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A Nest of Ninnies

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3.54  ·  Rating Details ·  100 Ratings  ·  11 Reviews

James Schuyler and I began writing A Nest of Ninnies purely by chance," writes John Ashbery in his new introduction to this classic of American comic fiction. "We were in a car being driven by the young cameraman, Harrison Starr, with his father as a passenger in the front seat . . . Jimmy said, 'Why don't we write a novel?' And how do we do that, I asked. 'It's easy—you w

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Hardcover, 191 pages
Published June 25th 1997 by Ecco Press (first published 1960)
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The Hobbit by J.R.R. TolkienThe Lion, the Witch and the Wardrobe by C.S. LewisAlice's Adventures in Wonderland by Lewis CarrollWatership Down by Richard AdamsThe Secret Of NIMH by Seymour Reit
Nests, Dens, Lairs, Holes, Lodges, Setts
42nd out of 68 books — 29 voters
The Notebooks of Malte Laurids Brigge by Rainer Maria RilkeThe Bell Jar by Sylvia PlathThe White Boy Shuffle by Paul BeattyReading in the Dark by Seamus DeaneBurning Down the House by Charles Baxter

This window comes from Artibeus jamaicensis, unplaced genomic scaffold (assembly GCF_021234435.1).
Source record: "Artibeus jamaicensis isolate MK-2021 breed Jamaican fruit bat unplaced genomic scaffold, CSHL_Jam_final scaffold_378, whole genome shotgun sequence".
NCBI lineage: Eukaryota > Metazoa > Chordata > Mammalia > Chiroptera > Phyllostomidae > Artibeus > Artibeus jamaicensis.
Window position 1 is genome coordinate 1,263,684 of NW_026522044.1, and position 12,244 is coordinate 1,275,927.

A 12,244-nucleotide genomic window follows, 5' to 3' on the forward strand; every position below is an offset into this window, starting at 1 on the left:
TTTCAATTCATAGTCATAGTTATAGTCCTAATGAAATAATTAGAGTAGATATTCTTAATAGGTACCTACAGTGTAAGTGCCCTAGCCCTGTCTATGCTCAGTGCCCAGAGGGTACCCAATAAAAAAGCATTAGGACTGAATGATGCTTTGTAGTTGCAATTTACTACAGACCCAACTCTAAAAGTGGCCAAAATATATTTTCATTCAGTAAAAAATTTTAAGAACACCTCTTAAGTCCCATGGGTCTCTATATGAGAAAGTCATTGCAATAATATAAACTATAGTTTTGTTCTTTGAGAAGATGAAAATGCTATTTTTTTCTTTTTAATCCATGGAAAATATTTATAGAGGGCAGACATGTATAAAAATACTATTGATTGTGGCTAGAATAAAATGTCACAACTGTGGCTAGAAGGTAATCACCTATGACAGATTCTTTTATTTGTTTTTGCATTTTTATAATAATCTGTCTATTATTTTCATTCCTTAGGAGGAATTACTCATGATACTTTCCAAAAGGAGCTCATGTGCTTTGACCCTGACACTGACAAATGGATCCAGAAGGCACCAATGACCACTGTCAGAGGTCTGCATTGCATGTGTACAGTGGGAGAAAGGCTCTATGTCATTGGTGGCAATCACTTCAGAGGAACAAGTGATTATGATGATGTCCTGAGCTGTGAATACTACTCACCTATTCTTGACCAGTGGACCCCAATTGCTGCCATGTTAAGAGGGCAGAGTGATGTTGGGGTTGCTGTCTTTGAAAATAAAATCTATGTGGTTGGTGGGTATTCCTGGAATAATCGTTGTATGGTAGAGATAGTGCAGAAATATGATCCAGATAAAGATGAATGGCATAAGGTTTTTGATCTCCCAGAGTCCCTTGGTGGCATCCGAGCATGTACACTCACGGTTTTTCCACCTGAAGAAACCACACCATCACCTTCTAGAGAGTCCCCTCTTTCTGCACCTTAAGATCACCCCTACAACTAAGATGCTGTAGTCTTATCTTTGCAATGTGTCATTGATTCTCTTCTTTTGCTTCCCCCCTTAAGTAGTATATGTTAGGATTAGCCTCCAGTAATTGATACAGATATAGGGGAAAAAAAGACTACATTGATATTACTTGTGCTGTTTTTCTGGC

Fiction by Poets
18th out of 23 books — 10 voters


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Community Reviews

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Christopher
Feb 07, 2008 Christopher rated it it was amazing
Shelves: reviewed
"To me," Alice said, "off-white is just another word for gray."

Divine. A camp novel combining the wryness of Ivy Compton-Burnett and the mise-en-scene of, let's say, Cheever -- a send-up of suburban doldrums. Nest is like a gay(er) episode of Bewitched, with dinner-party debacles replacing supernatural hi-jinks. (Strange gourmets.)

But the setting is mostly irrelevant. You read this novel -- cowritten by two wits, Ashbery and Schuyler -- for the hilarious tonal shifts. Any excerpt fails to conve
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Matt Walker
Feb 05, 2012 Matt Walker rated it it was amazing
Shelves: novels
This is what happens when two extremely smart and well-read writers decide, on a lark, to collaborate on a very silly novel. It's at least 90% dialogue, with speaking roles for what seems like about three dozen characters (a big crowd for a book under 200 pages). One gets the sense that the authors were constantly trying to one-up each other and to throw each other curveballs by which hilarious turns of plot would come into being. The ease with which they toss around cultural references, mostly ...more
MJ Nicholls
Nov 11, 2010 MJ Nicholls rated it really liked it  ·  review of another edition
This brisk entertainment is good clean fun for those who like reading about affluent 1930s aesthetes having gay adventures in Paris, New York and Rome. (That's not a huge contingent of the marketplace, hence this book's unknown status. I liked it.)

John Ashbery, Pulitizer-winning poet of some 83 years is apparently on Goodreads, by the way, a fact I doubt very strongly.
Cindy